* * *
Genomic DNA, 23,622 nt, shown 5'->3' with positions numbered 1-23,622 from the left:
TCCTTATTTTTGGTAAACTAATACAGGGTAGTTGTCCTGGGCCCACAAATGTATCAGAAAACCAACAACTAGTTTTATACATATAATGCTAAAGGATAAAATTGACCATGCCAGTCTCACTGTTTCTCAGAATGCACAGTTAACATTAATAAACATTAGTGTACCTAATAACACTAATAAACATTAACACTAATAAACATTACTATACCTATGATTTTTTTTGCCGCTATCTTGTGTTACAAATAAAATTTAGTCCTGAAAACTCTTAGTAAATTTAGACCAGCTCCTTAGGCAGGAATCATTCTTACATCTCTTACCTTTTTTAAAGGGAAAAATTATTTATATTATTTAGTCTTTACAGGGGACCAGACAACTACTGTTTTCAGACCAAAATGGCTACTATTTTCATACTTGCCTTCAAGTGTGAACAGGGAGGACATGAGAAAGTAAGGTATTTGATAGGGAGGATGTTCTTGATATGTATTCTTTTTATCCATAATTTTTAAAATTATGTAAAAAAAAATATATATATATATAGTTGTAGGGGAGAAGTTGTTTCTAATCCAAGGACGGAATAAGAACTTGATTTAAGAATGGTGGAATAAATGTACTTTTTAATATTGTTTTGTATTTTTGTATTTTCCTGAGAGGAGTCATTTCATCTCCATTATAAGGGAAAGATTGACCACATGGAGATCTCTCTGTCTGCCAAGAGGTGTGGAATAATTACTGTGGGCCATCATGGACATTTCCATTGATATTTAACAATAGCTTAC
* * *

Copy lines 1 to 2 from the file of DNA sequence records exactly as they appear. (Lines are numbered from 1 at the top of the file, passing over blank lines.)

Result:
Genomic DNA, 23,622 nt, shown 5'->3' with positions numbered 1-23,622 from the left:
TCCTTATTTTTGGTAAACTAATACAGGGTAGTTGTCCTGGGCCCACAAATGTATCAGAAAACCAACAACTAGTTTTATACATATAATGCTAAAGGATAAAATTGACCATGCCAGTCTCACTGTTTCTCAGAATGCACAGTTAACATTAATAAACATTAGTGTACCTAATAACACTAATAAACATTAACACTAATAAACATTACTATACCTATGATTTTTTTTGCCGCTATCTTGTGTTACAAATAAAATTTAGTCCTGAAAACTCTTAGTAAATTTAGACCAGCTCCTTAGGCAGGAATCATTCTTACATCTCTTACCTTTTTTAAAGGGAAAAATTATTTATATTATTTAGTCTTTACAGGGGACCAGACAACTACTGTTTTCAGACCAAAATGGCTACTATTTTCATACTTGCCTTCAAGTGTGAACAGGGAGGACATGAGAAAGTAAGGTATTTGATAGGGAGGATGTTCTTGATATGTATTCTTTTTATCCATAATTTTTAAAATTATGTAAAAAAAAATATATATATATATAGTTGTAGGGGAGAAGTTGTTTCTAATCCAAGGACGGAATAAGAACTTGATTTAAGAATGGTGGAATAAATGTACTTTTTAATATTGTTTTGTATTTTTGTATTTTCCTGAGAGGAGTCATTTCATCTCCATTATAAGGGAAAGATTGACCACATGGAGATCTCTCTGTCTGCCAAGAGGTGTGGAATAATTACTGTGGGCCATCATGGACATTTCCATTGATATTTAACAATAGCTTAC